A few months ago, in his State of the Union address, President Obama proudly pledged to tackle climate change -- despite opposition from Republicans. Since then, little action to combat climate change has been seen from the White House -- which angers the left.
Obama hasn't been definitive on killing the Keystone pipeline; as the Washington Post reports, he's "fallen back from the broad clean energy agenda he envisioned when he first took office" -- even to the point of supporting natural gas exploration; and he seems to have acquiesced to a fossil-fuel future by proposing adaptations to make "coastal communities more resistant to increasingly severe storms and floods."
The environmental community wants to see bold steps toward a fossil-fuel free future.
The Sierra Club believes: "On climate, we're worse off than we were when the president's second term started," and the Natural Resources Defense Council, is calling on the president to "outline exactly how he plans to combat global warming by 2016."
Yet, when the White House made a decision to raise the social cost of carbon emissions by 60 percent -- which will have a costly impact on the economy with wide-ranging implications for everything from power plants to the Keystone pipeline, there were no optics: no fanfare, no press conference, no announcement.
Tucked into a rule about microwave ovens' efficiency standards is an increase in the figure the government uses to weigh costs and benefits of proposed regulations. The "so-called social cost of carbon," represents the "approximate losses from global warming such as flood damage and diminished crops." Think of it as "a monetary estimate of the damages caused by carbon emissions" that "all federal agencies must use when formulating regulations." The White House Office of Management and Budget raised the cost of a metric ton of carbon from the current $23.80 to $38 -- which gives the administration "justification to be more aggressive than they otherwise would be," explained Jeff Holmstead, air quality chief at the EPA under President George W. Bush.
Frank Ackerman, an economist at Tufts University, calls the social cost of carbon: "the most important number you've never heard of." According to BusinessWeek, he said: "This is a very strange way to make policy about something this important."
Why bury "something this important" in an afternoon announcement about something that is virtually insignificant? The answer, I believe, is found in the Washington Post story cited previously. Apparently, the White House's own research found that when Obama, in his State of the Union speech, "vowed to act on climate change if Congress refused to do so," a focus group's "favorability" rating "plummeted."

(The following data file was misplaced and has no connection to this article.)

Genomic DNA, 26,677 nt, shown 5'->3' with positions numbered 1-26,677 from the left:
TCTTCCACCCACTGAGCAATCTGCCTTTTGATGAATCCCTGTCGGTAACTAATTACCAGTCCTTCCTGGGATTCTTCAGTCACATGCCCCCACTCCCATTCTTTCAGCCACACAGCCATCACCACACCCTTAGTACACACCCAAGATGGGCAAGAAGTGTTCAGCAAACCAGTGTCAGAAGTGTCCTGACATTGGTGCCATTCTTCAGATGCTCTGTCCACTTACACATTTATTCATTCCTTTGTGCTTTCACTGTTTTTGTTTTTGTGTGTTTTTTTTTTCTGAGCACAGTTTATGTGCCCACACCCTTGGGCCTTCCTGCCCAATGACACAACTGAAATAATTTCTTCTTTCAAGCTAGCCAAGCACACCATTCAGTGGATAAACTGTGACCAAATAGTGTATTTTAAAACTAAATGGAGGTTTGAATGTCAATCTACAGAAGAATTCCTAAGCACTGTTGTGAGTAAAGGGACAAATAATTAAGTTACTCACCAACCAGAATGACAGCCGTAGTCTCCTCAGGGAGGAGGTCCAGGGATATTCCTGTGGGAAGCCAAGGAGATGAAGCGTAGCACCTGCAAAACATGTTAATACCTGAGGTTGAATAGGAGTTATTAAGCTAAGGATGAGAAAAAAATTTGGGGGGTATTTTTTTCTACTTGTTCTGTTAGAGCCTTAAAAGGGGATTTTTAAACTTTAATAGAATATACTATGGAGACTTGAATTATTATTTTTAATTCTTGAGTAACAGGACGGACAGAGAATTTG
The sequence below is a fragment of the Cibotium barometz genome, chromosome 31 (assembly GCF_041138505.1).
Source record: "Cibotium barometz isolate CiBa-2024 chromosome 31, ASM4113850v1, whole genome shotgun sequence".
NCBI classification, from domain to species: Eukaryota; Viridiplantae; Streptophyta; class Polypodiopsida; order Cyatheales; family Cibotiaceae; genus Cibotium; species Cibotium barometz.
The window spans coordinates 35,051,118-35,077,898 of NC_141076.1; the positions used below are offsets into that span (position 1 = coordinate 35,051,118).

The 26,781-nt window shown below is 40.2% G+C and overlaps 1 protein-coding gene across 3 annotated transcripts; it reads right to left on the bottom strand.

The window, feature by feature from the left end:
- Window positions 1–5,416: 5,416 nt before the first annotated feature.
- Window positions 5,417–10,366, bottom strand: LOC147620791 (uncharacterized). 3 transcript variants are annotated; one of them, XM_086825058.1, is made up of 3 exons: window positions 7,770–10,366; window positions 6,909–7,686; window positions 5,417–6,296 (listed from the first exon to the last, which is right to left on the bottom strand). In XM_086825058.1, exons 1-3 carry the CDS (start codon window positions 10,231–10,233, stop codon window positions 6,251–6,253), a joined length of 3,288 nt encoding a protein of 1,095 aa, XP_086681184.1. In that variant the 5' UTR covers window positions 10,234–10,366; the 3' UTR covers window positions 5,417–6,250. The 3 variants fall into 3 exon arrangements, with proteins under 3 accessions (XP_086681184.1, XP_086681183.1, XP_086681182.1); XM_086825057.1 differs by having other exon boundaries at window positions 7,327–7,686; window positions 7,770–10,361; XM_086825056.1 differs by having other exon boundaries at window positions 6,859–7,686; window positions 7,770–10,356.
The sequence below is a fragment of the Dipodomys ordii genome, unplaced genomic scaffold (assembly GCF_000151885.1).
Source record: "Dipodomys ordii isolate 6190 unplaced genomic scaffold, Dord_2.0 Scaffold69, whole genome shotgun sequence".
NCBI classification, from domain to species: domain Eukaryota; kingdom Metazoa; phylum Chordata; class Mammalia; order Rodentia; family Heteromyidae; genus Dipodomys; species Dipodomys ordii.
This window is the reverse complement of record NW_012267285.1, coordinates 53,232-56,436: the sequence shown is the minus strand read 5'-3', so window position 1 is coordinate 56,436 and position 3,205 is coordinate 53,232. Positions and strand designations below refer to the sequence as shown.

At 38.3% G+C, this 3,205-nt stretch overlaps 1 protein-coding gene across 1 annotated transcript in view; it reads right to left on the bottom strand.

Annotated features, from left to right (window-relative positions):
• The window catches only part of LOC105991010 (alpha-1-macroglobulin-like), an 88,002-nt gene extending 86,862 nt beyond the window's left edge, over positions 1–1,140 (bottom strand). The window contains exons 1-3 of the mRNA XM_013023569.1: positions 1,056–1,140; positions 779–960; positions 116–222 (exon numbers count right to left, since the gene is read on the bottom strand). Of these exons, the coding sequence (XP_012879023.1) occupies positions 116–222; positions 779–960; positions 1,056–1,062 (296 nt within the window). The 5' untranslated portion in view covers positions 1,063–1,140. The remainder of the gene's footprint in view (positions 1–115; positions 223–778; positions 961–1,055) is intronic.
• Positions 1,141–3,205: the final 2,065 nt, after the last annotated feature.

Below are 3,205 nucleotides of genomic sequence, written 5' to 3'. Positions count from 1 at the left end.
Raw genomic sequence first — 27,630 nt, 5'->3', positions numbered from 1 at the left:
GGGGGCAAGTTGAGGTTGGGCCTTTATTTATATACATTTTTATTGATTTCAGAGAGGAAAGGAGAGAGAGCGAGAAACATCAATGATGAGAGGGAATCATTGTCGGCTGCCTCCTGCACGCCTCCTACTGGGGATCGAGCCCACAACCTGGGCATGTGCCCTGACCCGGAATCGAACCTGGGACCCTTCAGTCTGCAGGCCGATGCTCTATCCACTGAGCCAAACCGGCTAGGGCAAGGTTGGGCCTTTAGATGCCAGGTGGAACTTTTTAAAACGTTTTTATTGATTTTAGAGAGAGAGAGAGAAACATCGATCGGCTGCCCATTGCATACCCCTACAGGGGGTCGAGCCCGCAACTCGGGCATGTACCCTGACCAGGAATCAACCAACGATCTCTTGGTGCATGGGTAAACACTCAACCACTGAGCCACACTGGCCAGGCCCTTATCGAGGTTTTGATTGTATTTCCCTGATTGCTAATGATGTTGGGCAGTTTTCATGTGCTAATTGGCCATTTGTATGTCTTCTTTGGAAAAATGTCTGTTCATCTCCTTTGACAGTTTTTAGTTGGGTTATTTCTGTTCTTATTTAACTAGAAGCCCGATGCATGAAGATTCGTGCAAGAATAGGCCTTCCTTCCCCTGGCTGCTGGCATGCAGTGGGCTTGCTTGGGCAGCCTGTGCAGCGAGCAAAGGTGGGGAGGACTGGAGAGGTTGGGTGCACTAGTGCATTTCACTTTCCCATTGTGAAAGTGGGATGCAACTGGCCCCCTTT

As a result, his Organizing for America team -- "formed to advance the president's second term agenda" -- has been laying the "groundwork with the American public before unveiling a formal climate strategy." Teasing out the increase in the social cost of carbon was likely part of the strategy, intended to test the waters ahead of the planned climate announcements from the White House. Likewise, his comments in Berlin, where he reintroduced the subject, calling climate change "the global threat of our time." The next day, headlines read: "Obama to renew emissions push." It is believed that the new "measures to tackle climate change" will "effectively ban new coal-fired power plants" -- which will also ban "cheap electricity."
The Wall Street Journal reports that U.S. power generation is, once again, using more coal -- reversing the trend toward natural gas: "A flood of inexpensive natural gas led to the highest-ever use of that fuel for electricity generation while coal-fired electricity fell to its lowest level in a quarter-century." Natural gas prices have been creeping higher and have pushed an increased use of coal in attempt to keep electricity costs as low as possible -- after all, progressives and career environmentalists Michael Shellenberger and Ted Nordhous, of the Breakthrough Institute, posit: cheap electricity is a public good and a human right that has saved the forests, produced more food on less land, and lifted incomes.
Believers in anthropogenic global warming, they acknowledge that "modernization" does have "side effects," but they believe that these are problems that can be "dealt with." They claim that "energy poverty causes more harm to the poor than global warming" and that cheap energy makes the poor vastly less vulnerable to climate impacts.
Shellenberger and Nordhous close "How the Left Came to Reject Cheap Energy for the Poor" by stating that the 1.3 billion people who lack cheap grid electricity should get it. "It will dramatically improve their lives, reduce deforestation, and make them more resilient to climate impacts. … Any effort worthy of being called progressive, liberal, or environmental, must embrace a high energy planet."
This line of reasoning presented here, begs some questions:
Your answers to these questions should scare you and bring another question to your mind: How do we stop this and save America?
The author of Energy Freedom, Marita Noon serves as the executive director for Energy Makes America Great Inc. and the companion educational organization, the Citizens' Alliance for Responsible Energy (CARE).